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Fast, powerful computing resources open research doors

Vancouver, BC – Upgraded high-performance computing (HPC) systems with massive memory and exceptional speed are being launched at two universities in British Columbia.

Nearly $17 million has been provided through the Compute Canada / WestGrid project toward upgrades at the University of British Columbia (UBC) and Simon Fraser University (SFU), with contributions from the Canada Foundation for Innovation (CFI), as well as the BC Knowledge Development Fund, SFU, UBC, Dell and HP.

The expanded computational tools include an HP system at UBC, called Orcinus, and the Dell HPC system at SFU, called Bugaboo. Orcinus provides 928 compute nodes containing 9,600 cores (processors that read and execute program instructions), 19.2 TB of memory and 0.5 PB of storage capacity (equivalent to 250 billion pages of standard printed text). It also offers a theoretical computational performance of more than 90 TeraFLOPS, meaning it enables trillions of calculations to be performed every second.

“Big science requires the latest and most robust tools, and the Compute Canada/WestGrid investment not only provides our researchers with the resources they need to tackle complex scientific investigations, but it will help attract international collaborations and the brightest minds around the world to BC and Canada,” says John Hepburn, UBC’s vice president research and international.

WestGrid projects at UBC include:

1) Gren Patey, Department Of Chemistry: Gren Patey’s research group is using WestGrid’s HPC resources to simulate and measure the structure of ion-water behaviour in nanopores. This information offers important clues in understanding and influencing the transport of ions and water through systems such as nanotubes and biological channels. Preliminary results from the WestGrid simulations have alluded to new methods of altering ion transport.

2) Ryan Brinkman, Terry Fox Laboratory, BC Cancer Agency: The analysis of cancer particles lies at the heart of Ryan Brinkman’s work with the Terry Fox Laboratory. Flow cytometry can produce millions of multiparametric descriptions of individual cancer cells. The Orcinus system at UBC is used to archive and analyze the data gathered on lymphoma, immunity and graft vs. host diseases. This dissemination will be used to develop a systemic approach for capturing, modeling and analyzing flow cytometry data.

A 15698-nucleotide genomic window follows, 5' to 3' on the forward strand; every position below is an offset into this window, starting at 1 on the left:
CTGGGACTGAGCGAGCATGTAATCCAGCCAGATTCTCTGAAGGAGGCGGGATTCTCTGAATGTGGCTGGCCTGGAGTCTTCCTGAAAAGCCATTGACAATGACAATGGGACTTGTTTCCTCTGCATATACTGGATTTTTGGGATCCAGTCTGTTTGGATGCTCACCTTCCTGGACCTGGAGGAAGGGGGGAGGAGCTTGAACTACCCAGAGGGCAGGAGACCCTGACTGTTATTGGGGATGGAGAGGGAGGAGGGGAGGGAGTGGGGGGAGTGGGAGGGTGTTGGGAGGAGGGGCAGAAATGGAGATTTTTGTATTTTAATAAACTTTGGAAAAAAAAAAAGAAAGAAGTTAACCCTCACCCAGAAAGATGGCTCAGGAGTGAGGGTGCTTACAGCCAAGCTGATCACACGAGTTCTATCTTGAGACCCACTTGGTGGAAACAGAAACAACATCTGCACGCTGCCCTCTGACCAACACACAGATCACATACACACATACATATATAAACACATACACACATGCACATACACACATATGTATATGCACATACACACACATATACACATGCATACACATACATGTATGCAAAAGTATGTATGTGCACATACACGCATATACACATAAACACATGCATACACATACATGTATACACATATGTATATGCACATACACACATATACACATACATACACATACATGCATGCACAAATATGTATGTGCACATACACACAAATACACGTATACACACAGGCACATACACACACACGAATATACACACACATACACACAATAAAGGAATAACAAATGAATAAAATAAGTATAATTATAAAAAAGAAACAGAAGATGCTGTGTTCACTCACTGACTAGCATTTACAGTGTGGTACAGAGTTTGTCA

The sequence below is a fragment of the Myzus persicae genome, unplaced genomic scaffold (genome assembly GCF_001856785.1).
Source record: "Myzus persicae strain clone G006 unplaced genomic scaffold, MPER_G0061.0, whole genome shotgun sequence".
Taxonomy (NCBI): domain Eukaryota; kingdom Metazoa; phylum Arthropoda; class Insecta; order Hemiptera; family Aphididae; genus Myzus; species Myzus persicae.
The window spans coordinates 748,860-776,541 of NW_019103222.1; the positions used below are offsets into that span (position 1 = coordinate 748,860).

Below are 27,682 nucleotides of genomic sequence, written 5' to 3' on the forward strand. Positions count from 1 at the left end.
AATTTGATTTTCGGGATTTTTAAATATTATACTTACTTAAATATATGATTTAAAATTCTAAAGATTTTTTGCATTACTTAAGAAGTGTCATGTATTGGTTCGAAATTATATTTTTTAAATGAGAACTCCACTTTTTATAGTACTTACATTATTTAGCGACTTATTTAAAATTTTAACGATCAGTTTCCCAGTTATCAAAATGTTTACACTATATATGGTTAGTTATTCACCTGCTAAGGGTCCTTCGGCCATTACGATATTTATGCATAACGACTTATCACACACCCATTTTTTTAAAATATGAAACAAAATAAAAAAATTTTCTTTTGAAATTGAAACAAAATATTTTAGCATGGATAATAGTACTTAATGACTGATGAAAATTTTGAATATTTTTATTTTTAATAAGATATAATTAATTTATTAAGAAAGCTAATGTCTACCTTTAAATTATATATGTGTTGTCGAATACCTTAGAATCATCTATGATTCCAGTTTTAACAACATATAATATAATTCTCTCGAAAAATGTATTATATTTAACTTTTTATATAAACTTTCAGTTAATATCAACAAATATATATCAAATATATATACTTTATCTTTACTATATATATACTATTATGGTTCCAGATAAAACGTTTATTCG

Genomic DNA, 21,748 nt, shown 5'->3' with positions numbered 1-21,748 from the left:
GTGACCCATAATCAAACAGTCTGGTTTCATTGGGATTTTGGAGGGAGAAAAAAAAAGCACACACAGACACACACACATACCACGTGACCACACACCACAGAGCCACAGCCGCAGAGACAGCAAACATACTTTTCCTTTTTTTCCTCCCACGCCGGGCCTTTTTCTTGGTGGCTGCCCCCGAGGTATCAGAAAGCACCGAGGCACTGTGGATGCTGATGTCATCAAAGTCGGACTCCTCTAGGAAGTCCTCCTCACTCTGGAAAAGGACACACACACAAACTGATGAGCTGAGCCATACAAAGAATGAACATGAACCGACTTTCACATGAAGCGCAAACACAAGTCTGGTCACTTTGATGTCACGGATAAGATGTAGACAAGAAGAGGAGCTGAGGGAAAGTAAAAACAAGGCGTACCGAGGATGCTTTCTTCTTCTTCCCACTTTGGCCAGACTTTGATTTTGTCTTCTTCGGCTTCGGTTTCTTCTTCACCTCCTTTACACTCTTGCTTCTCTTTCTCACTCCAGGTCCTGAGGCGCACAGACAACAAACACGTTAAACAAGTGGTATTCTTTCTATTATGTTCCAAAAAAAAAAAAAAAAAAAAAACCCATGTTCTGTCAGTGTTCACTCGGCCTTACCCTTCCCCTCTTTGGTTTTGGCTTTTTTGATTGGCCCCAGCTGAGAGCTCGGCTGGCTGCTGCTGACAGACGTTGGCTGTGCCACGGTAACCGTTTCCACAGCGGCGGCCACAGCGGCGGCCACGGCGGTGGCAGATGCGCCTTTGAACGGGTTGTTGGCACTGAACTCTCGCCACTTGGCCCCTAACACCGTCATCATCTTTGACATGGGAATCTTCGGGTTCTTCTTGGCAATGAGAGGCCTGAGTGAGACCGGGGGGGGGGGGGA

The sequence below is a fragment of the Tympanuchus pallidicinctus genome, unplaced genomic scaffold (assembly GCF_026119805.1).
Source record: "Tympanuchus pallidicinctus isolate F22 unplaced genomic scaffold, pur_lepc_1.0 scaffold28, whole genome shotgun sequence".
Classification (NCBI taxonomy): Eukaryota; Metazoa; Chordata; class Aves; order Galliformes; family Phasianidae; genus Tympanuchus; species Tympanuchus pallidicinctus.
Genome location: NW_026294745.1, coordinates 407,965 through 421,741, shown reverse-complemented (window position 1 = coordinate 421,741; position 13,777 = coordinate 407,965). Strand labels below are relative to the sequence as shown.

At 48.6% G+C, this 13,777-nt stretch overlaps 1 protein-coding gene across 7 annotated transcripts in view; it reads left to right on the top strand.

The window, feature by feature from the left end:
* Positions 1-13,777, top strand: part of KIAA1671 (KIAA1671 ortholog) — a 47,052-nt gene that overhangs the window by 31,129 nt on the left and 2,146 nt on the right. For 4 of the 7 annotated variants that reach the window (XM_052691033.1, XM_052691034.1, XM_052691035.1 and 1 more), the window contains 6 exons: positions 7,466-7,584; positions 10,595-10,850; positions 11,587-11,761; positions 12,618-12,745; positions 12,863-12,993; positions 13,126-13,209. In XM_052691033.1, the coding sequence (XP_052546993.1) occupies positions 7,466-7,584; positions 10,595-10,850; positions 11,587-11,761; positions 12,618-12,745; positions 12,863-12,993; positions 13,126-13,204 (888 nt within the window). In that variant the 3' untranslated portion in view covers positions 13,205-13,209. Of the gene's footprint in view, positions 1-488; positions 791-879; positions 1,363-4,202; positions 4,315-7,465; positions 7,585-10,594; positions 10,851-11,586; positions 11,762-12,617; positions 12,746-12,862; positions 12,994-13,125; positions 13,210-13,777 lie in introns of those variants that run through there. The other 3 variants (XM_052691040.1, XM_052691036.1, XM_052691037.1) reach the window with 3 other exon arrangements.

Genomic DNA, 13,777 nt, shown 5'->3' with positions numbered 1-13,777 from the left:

3) Joerg Bohlmann, Michael Smith laboratories; and Colette Breuil, Faculty of Forestry: The Tria Project is using genomics to study the destructive interaction of bark beetles, fungal pathogens and host pine trees. The results from the project’s genomics and system biology approach, funded by Genome Canada, Genomes BC and Genome Alberta, are informing, in real-time, ecological risk models and economic analyses. These outcomes, in turn, advance resource management and policies. Joerg Bohlmann and Colette Breuil’s co-ordinated research groups are using WestGrid to assemble the massive data sets of the genome and transcription sequences of the bark beetles and fungi to provide insights into the molecular mechanisms that allow them to undermine or disarm pine trees’ defenses.

At SFU, the Bugaboo platform offers 414 compute nodes containing over 4,300 cores, nearly 9 TB of memory and 2.4 PB of storage capacity (enough space to store the content of nearly every academic research library in the USA). This effectively doubles the site’s available storage, and triples its computing power. Such an efficient system will allow researchers to contribute to large-scale computational projects, such as ATLAS, an experiment within the Large Hadron Collider that is investigating particle physics in order to discover the nature of the universe.

“The key to international collaboration is rapid data collection and communication,” said Mario Pinto, SFU’s vice president, research. “Investment in the Compute Canada/WestGrid initiative will provide the necessary portals for the exchange of information in such diverse domains as particle physics, tracking epidemics in infectious diseases using bioinformatics, mapping genetic and epigenetic factors in chronic diseases, and studying degenerative neurological disorders with neuroinformatics. In all of these endeavours, collaboration assisted by electronic data storage and exchange is a critical component.”

WestGrid projects at SFU include:

1) Jack Chen, Department of Molecular Biology and Biochemistry: Jack Chen’s group is using WestGrid to help identify genomic differences that may be responsible for the virulence of malaria parasites. This understanding will help identify necessary drug targets and design. The volume of these genomic sequences is large and beyond the power of normal computers to process. As well as aiding with this analysis, the WestGrid resources have enabled Chen’s group to expand the scope of its work, and initiate collaborative work with scientists in China.

2) Andrew Calvert, Earth Sciences: Seismologist Andrew Calvert is creating improved images of the Earth’s sub-surface using seismic reflection and refraction data. These images could help monitor and predict the behaviour of earthquake-prone fault lines that are up to 40km below ground. He is using WestGrid’s computing power to support his seismogram modeling and simulations, as well as process the large volumes of imaging data he is gathering.

3) Michael Eikerling, Chemistry: Polymer electrolyte fuel cells are among the more promising systems for high-efficiency, low-emission energy sources. Michael Eikerling is modeling the physiochemical processes of low-temperature fuel cells (design, structure and energy flow) to find optimized ways to create and operate them. He is using WestGrid to develop advanced models for the structure and performance of these fuel cells at a phenomenological and kinetic level, and study their dynamics and energetics.